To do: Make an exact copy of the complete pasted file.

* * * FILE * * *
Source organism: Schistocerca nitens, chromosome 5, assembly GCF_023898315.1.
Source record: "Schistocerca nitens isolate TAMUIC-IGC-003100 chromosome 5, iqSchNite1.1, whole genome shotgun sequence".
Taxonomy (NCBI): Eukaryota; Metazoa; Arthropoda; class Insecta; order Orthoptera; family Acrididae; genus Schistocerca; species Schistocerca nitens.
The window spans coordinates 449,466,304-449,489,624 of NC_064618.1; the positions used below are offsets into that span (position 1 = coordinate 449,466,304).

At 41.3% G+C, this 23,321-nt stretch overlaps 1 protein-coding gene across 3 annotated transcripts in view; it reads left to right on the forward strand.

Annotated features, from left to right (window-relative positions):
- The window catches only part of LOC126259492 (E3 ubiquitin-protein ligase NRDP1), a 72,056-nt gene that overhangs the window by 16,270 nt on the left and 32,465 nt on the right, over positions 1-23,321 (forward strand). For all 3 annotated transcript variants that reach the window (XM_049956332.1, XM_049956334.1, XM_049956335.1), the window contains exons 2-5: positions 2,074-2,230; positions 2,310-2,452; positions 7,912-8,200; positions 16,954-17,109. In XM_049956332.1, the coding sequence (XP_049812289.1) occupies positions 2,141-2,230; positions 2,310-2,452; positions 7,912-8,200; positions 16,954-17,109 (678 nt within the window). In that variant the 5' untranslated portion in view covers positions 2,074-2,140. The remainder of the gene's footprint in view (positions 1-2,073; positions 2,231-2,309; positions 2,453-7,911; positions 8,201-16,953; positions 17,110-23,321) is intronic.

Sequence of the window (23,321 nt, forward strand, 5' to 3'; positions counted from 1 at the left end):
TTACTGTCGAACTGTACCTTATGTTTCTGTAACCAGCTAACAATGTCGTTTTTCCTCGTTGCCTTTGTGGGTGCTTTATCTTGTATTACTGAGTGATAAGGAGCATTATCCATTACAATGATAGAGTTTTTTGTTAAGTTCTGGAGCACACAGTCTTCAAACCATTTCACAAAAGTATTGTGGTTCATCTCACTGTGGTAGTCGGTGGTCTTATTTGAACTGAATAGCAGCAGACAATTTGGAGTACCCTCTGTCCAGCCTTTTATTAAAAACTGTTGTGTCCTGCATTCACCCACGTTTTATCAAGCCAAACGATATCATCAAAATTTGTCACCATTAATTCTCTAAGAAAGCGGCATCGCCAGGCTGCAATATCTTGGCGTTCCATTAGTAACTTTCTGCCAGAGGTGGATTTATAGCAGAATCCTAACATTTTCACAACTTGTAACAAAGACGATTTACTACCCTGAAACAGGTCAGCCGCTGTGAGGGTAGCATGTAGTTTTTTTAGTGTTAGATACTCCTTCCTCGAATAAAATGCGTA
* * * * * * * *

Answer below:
Source organism: Schistocerca nitens, chromosome 5, assembly GCF_023898315.1.
Source record: "Schistocerca nitens isolate TAMUIC-IGC-003100 chromosome 5, iqSchNite1.1, whole genome shotgun sequence".
Taxonomy (NCBI): Eukaryota; Metazoa; Arthropoda; class Insecta; order Orthoptera; family Acrididae; genus Schistocerca; species Schistocerca nitens.
The window spans coordinates 449,466,304-449,489,624 of NC_064618.1; the positions used below are offsets into that span (position 1 = coordinate 449,466,304).

At 41.3% G+C, this 23,321-nt stretch overlaps 1 protein-coding gene across 3 annotated transcripts in view; it reads left to right on the forward strand.

Annotated features, from left to right (window-relative positions):
- The window catches only part of LOC126259492 (E3 ubiquitin-protein ligase NRDP1), a 72,056-nt gene that overhangs the window by 16,270 nt on the left and 32,465 nt on the right, over positions 1-23,321 (forward strand). For all 3 annotated transcript variants that reach the window (XM_049956332.1, XM_049956334.1, XM_049956335.1), the window contains exons 2-5: positions 2,074-2,230; positions 2,310-2,452; positions 7,912-8,200; positions 16,954-17,109. In XM_049956332.1, the coding sequence (XP_049812289.1) occupies positions 2,141-2,230; positions 2,310-2,452; positions 7,912-8,200; positions 16,954-17,109 (678 nt within the window). In that variant the 5' untranslated portion in view covers positions 2,074-2,140. The remainder of the gene's footprint in view (positions 1-2,073; positions 2,231-2,309; positions 2,453-7,911; positions 8,201-16,953; positions 17,110-23,321) is intronic.

Sequence of the window (23,321 nt, forward strand, 5' to 3'; positions counted from 1 at the left end):
TTACTGTCGAACTGTACCTTATGTTTCTGTAACCAGCTAACAATGTCGTTTTTCCTCGTTGCCTTTGTGGGTGCTTTATCTTGTATTACTGAGTGATAAGGAGCATTATCCATTACAATGATAGAGTTTTTTGTTAAGTTCTGGAGCACACAGTCTTCAAACCATTTCACAAAAGTATTGTGGTTCATCTCACTGTGGTAGTCGGTGGTCTTATTTGAACTGAATAGCAGCAGACAATTTGGAGTACCCTCTGTCCAGCCTTTTATTAAAAACTGTTGTGTCCTGCATTCACCCACGTTTTATCAAGCCAAACGATATCATCAAAATTTGTCACCATTAATTCTCTAAGAAAGCGGCATCGCCAGGCTGCAATATCTTGGCGTTCCATTAGTAACTTTCTGCCAGAGGTGGATTTATAGCAGAATCCTAACATTTTCACAACTTGTAACAAAGACGATTTACTACCCTGAAACAGGTCAGCCGCTGTGAGGGTAGCATGTAGTTTTTTTAGTGTTAGATACTCCTTCCTCGAATAAAATGCGTA